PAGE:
Discuss the role of strategic communication in relation to Ethics
In the industry of public relations, understanding the ethical aspects of the profession has now become increasingly important. Just like any other professional industries such as journalism and psychology, public relations and ethics need to work hand in hand in order for the practice to be given a better name. As public relations have a bright future ahead due to the growing global economy, the professions’ most profitable days may still exist on the horizon. But public relations practitioners must know that in order to capitalize upon this growth, the hinge may lie on the ability for the industry to silence the critics of it being an unethical profession. However, due to the public’s negative perception of public relations, many people are saying that public relations and ethics are an oxymoron. In this essay, we will try to understand why there is a negative discourse of PR being an unethical profession and how we can change that perception. We will also analyse the importance of education in regards to public relations ethics.
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Before we proceed with the in depth discourse of Public relations ethics, we need to first define the meaning of public relations and ethics. According to Gunig and Hunt (1984), they wrote that ‘public relation is the management of communication between an organisation and its publics’. Harlow (1988) defined public relations in a more elementary level. He mentioned that Public relation is ‘a management function which deals with the relations between two or more organisations or public.’ There are many other scholars and practitioners that have produced their own definition of public relations but it is basically a communication process which uses different strategies to ultimately build beneficial relationships with publics or organisations. These obligations of serving the publics’ interest have caused heated debates amongst many practitioners and scholars over its fundamental values of public relations. It has also become a highly controversial industry as many people have negative stigmas towards public relations. It is obvious that for a long time there exists a negative perception of PR.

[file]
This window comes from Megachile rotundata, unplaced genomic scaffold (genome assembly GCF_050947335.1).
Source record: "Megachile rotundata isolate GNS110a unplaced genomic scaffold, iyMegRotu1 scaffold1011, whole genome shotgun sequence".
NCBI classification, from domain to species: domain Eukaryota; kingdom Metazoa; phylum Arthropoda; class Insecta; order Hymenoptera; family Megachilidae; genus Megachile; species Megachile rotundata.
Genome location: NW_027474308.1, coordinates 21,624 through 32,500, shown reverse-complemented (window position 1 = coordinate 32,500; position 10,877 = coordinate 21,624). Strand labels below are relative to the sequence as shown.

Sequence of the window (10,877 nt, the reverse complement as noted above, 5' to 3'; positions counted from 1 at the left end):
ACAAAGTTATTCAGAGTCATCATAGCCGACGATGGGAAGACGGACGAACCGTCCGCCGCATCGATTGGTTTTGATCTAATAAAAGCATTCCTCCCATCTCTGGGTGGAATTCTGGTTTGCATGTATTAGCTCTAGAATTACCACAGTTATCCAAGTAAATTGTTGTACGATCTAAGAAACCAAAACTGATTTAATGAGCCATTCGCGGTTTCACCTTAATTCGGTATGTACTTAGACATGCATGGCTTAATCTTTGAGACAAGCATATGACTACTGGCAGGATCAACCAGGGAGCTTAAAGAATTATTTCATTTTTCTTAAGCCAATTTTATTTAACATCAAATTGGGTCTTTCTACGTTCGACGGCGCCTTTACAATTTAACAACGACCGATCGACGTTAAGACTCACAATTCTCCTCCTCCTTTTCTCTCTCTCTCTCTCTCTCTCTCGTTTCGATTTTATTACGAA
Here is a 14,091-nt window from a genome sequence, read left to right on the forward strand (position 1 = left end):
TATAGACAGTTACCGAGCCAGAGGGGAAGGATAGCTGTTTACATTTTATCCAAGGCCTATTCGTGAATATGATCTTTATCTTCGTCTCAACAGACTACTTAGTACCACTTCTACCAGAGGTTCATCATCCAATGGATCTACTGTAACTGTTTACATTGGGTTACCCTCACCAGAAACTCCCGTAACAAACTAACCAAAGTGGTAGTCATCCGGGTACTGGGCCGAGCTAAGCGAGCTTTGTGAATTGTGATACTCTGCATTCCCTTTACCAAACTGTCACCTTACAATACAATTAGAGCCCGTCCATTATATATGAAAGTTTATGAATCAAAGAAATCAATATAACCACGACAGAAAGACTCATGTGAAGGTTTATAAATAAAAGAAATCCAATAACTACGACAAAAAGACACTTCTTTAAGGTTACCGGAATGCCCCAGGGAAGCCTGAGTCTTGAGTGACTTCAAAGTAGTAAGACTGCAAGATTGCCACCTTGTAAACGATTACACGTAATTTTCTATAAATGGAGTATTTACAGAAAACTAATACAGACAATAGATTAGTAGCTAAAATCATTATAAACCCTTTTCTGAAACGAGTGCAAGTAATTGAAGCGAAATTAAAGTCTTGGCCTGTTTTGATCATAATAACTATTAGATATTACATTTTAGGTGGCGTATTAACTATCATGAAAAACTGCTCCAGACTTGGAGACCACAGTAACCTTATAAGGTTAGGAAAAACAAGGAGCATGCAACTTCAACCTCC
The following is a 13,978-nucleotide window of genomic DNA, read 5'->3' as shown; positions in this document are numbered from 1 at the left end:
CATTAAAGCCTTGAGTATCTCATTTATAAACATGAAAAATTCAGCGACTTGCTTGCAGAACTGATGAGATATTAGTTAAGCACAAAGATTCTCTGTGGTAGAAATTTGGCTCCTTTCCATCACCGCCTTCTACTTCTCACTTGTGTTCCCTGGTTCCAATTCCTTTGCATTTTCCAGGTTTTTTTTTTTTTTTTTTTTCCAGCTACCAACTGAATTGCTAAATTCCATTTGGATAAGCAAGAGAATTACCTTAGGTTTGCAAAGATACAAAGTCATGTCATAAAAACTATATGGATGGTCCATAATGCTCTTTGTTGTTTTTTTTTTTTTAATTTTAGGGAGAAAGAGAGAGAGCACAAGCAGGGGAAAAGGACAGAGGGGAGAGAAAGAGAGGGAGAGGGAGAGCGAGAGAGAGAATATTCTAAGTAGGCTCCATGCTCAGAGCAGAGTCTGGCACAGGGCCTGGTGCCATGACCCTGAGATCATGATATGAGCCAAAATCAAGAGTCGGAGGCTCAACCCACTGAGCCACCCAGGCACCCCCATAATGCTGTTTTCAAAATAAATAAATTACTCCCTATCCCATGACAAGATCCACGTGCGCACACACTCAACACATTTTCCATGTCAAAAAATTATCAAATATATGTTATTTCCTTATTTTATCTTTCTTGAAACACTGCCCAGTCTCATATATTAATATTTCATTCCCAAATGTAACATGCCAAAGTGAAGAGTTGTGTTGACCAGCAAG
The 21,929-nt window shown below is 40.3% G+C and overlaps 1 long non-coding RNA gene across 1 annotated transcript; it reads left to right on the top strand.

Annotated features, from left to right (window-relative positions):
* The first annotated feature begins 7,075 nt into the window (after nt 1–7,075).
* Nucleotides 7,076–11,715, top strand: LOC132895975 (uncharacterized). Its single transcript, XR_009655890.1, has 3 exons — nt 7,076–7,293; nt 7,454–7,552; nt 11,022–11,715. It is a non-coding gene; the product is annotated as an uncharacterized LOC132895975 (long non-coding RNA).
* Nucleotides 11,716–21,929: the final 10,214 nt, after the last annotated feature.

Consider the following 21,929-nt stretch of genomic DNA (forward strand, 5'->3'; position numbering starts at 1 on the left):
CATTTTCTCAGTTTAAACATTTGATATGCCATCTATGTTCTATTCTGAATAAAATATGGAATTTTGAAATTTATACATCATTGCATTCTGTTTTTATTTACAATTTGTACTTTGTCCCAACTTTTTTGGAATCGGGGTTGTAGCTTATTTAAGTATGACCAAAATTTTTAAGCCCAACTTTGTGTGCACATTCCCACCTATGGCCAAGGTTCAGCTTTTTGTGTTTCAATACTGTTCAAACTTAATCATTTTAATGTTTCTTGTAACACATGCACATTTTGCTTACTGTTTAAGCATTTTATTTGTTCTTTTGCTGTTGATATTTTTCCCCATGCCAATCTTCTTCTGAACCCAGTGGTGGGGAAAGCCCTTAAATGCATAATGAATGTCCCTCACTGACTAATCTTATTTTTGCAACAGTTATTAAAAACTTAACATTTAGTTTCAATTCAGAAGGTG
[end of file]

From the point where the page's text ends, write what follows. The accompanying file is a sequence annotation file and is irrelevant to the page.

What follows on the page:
It is not entirely a surprise that the general public has this negative stigma about public relations. BrautoviÄ‡ and Brkan (2009) said that ‘PR professionals have become manipulators of public mind rather than conveyers of truth.’ That is why the term public relations ethics is often understood as an oxymoron. There will be stories about PR making it to the media which are invariably the negative ones. Media outlets know that nice fluffy stories like successful charity work or meaningful campaigns don’t sell. But can we entirely blame the media for the bad reputation public relation has on the public? The tarnished reputation of public relations is often due to situations where PR was used to camouflage some serious problems, not to mention something that is today called spin.